Encore: the 1997 Santa Fe Chamber Music Festival CD Page 2

Festival Artistic Director Heiichiro Ohyama had asked for the shell to be moved, having found the sound as heard from the hall too dull. Moving the shell closer did, in fact, make things brighter and better focused in the seats. This presented a dilemma for us, though, since none of the sonic improvements were audible to our microphones—only the ways in which the nearfield sound had been affected for the worse.

Moreover, it raised a philosophical question: Who had a right to the best sound—the audience on the night of the performance, or the thousands of people who would (we hoped) revisit the performances on our CD? JA and I found ourselves of two minds. With a lot of work already invested in the project, we desperately wanted something to come of it. But as avid concertgoers, we had both experienced performances compromised by the bright lights and distractions of television cameras. Ohyama, however, was adamant: We were free to record, but he would not consider moving the shell and changing the in-hall sound.

So we did the best we could, and found much to like in the recordings we made. For one thing, the Festival musicians had, as is their wont, conjured up some musical magic. We were entranced by the Mendelssohn, awed by the Brahms—these were interpretations that we really wanted people to hear.

And the sonic news was not all bad. True, we came up a bit short in the bloom department, but we succeeded in capturing a sense of immediacy that was compelling, if not seductive. Still, as good as we felt the 24-bit tapes to sound, they had a sense of foreshortened acuity not dissimilar to that of videotape when compared to film. They sounded "real" but flat, lacking that roundness and sense of depth that distinguish the best-sounding recordings. JA and Heiichiro assembled a 24-bit master using the Sonic Solutions digital audio workstation, but the project stalled for a while.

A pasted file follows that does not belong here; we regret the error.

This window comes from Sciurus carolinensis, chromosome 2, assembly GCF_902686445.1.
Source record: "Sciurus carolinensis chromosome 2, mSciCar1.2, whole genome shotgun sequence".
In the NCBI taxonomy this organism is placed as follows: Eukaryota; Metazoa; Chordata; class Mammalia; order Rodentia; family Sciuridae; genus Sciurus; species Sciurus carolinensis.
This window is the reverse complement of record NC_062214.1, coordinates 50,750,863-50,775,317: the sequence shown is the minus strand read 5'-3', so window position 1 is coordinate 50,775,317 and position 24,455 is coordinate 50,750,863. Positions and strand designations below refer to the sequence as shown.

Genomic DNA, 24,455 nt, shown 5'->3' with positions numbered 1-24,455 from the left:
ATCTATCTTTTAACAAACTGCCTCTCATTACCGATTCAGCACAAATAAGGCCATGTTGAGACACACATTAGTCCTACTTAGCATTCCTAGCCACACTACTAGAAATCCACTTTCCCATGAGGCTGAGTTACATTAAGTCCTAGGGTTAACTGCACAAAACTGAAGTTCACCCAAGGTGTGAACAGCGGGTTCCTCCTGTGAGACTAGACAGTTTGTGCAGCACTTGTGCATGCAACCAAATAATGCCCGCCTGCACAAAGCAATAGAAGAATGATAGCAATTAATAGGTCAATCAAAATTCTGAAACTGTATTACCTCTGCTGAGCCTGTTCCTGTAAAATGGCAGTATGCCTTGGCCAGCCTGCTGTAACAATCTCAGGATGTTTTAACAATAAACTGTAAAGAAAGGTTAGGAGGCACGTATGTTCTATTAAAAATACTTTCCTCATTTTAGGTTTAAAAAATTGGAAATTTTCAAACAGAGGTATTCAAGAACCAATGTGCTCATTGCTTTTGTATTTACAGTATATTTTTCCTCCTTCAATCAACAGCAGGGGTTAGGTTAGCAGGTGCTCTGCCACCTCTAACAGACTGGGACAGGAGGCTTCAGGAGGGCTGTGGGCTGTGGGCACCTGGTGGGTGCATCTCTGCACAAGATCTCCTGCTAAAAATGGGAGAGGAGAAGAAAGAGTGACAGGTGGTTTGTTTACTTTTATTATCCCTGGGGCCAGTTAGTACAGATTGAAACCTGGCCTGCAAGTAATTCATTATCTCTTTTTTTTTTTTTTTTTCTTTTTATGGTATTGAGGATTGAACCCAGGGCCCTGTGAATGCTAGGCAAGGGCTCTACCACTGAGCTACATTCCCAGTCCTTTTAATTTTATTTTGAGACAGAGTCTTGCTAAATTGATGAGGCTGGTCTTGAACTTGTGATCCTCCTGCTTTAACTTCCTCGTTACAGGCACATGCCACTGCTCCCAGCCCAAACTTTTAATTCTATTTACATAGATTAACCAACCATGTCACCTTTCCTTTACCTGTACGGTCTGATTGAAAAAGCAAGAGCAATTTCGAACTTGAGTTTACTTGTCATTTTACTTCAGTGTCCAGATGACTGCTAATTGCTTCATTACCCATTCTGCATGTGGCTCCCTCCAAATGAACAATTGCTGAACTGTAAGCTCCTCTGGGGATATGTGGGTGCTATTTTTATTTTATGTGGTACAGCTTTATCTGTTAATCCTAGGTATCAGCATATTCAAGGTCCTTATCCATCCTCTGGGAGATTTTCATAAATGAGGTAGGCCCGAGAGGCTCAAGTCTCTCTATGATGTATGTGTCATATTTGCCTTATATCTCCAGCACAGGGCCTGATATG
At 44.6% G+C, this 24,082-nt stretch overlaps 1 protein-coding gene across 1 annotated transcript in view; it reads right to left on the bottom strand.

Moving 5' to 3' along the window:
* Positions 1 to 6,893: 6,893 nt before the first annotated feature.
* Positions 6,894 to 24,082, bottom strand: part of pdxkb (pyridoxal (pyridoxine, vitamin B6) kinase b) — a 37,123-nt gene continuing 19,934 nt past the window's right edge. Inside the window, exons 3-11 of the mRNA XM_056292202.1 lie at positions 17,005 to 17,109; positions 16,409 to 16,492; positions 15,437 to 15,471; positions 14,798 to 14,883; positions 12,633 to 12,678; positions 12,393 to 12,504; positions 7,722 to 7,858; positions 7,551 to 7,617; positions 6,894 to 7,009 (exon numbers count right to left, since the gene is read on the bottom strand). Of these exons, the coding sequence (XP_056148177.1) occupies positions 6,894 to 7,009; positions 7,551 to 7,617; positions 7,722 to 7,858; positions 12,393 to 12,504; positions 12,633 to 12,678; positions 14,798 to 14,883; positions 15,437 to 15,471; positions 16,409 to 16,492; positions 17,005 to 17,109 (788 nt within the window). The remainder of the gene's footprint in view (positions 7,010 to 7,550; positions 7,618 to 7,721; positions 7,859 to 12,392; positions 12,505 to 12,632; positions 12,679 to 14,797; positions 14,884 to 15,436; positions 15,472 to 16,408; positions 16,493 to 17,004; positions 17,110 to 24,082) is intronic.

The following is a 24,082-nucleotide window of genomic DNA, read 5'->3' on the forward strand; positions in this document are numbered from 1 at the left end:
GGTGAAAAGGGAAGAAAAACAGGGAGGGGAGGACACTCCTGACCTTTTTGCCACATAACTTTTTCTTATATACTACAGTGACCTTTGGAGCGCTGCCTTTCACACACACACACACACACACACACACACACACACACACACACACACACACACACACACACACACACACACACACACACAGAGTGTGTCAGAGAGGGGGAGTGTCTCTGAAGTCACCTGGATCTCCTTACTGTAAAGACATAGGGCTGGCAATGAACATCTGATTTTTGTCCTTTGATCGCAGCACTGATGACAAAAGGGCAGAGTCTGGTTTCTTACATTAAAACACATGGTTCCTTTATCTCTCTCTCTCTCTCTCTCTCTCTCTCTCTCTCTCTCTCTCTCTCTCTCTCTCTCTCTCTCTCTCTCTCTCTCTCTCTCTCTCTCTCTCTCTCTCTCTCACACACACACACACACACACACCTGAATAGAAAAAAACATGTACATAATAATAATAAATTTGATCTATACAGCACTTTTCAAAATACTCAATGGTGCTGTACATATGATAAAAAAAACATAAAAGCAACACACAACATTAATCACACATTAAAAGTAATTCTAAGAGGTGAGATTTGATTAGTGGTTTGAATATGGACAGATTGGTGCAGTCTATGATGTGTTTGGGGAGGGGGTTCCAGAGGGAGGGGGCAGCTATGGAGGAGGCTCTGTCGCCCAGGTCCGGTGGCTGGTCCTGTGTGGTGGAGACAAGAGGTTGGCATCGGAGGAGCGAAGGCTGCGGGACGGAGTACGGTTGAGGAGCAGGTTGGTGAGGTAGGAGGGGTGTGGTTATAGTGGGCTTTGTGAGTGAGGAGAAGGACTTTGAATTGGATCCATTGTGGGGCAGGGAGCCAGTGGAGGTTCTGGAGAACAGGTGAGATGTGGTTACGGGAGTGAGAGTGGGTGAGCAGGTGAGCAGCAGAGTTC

Then, while attending the Audio Engineering Society's convention in New York in September '97, JA was tempted by the devil. He stepped into Lexicon's booth, where they were demonstrating the latest generation of their DSP room-synthesis engines. The current state of the art in digital spatial processors is a far cry from the metallic reverberation plates of yore: these days you have incredible control of every parameter, and it's possible to use the effects with extreme subtlety. "Would selling my soul be a huge price to pay to make our 1997 Festival recordings usable?" JA mused, entranced by the knobs on a Lexicon PCM 90.

"Our souls?" I reminded him. "I guess it all depends. If we used it and didn't tell anyone, that would be wrong. But what if we presented it as a cautionary tale—a demonstration of what changes can be wrought through technology in the pursuit of `honest' sound?" (See "Echo" sidebar.)

JA brightened. "That could work. And on our next Test CD, we can offer untreated and treated excerpts highlighting the differences."

So there you have it. This project, like all our other recordings, was created with a purist philosophy, but for "natural sound" we've resorted to a technological approximation of an ideal room sound. The big advantage of DSP is that it is so easy to get consistent results. That's what can make it insidious—one gets addicted to the ease of relying on the "we'll fix it in the mix" mentality.

It's hard to use the purist approach. Sometimes, as we discovered, it's impossible. Does the end justify the means? In this case, we think so. We await hearing what you think.—Wes Phillips